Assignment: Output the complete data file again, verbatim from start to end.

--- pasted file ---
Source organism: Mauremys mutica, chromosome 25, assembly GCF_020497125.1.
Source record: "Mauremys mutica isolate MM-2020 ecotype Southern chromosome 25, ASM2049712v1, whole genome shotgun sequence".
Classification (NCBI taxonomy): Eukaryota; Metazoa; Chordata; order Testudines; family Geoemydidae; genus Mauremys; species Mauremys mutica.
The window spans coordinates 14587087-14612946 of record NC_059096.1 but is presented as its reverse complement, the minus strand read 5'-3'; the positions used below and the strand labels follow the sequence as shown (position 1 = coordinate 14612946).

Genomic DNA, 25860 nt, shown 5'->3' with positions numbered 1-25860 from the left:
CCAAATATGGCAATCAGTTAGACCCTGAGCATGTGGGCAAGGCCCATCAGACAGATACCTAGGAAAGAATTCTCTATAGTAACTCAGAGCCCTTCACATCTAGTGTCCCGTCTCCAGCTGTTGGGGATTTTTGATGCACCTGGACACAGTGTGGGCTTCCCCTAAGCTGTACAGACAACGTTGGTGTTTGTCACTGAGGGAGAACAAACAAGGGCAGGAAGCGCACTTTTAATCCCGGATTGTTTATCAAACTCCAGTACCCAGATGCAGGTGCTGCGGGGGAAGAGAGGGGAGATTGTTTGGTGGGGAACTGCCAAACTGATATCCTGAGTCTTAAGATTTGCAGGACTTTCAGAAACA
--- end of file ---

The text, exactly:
Source organism: Mauremys mutica, chromosome 25, assembly GCF_020497125.1.
Source record: "Mauremys mutica isolate MM-2020 ecotype Southern chromosome 25, ASM2049712v1, whole genome shotgun sequence".
Classification (NCBI taxonomy): Eukaryota; Metazoa; Chordata; order Testudines; family Geoemydidae; genus Mauremys; species Mauremys mutica.
The window spans coordinates 14587087-14612946 of record NC_059096.1 but is presented as its reverse complement, the minus strand read 5'-3'; the positions used below and the strand labels follow the sequence as shown (position 1 = coordinate 14612946).

Genomic DNA, 25860 nt, shown 5'->3' with positions numbered 1-25860 from the left:
CCAAATATGGCAATCAGTTAGACCCTGAGCATGTGGGCAAGGCCCATCAGACAGATACCTAGGAAAGAATTCTCTATAGTAACTCAGAGCCCTTCACATCTAGTGTCCCGTCTCCAGCTGTTGGGGATTTTTGATGCACCTGGACACAGTGTGGGCTTCCCCTAAGCTGTACAGACAACGTTGGTGTTTGTCACTGAGGGAGAACAAACAAGGGCAGGAAGCGCACTTTTAATCCCGGATTGTTTATCAAACTCCAGTACCCAGATGCAGGTGCTGCGGGGGAAGAGAGGGGAGATTGTTTGGTGGGGAACTGCCAAACTGATATCCTGAGTCTTAAGATTTGCAGGACTTTCAGAAACA